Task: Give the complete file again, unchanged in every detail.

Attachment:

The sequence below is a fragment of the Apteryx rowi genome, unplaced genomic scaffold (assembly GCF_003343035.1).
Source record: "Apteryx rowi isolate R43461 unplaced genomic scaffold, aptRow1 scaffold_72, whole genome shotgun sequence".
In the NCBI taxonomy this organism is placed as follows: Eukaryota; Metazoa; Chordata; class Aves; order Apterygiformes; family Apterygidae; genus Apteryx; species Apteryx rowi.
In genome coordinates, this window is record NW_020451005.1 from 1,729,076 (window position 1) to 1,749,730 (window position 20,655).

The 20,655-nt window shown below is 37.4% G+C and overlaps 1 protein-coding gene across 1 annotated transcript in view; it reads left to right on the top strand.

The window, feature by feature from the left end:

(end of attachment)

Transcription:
The sequence below is a fragment of the Apteryx rowi genome, unplaced genomic scaffold (assembly GCF_003343035.1).
Source record: "Apteryx rowi isolate R43461 unplaced genomic scaffold, aptRow1 scaffold_72, whole genome shotgun sequence".
In the NCBI taxonomy this organism is placed as follows: Eukaryota; Metazoa; Chordata; class Aves; order Apterygiformes; family Apterygidae; genus Apteryx; species Apteryx rowi.
In genome coordinates, this window is record NW_020451005.1 from 1,729,076 (window position 1) to 1,749,730 (window position 20,655).

The 20,655-nt window shown below is 37.4% G+C and overlaps 1 protein-coding gene across 1 annotated transcript in view; it reads left to right on the top strand.

The window, feature by feature from the left end: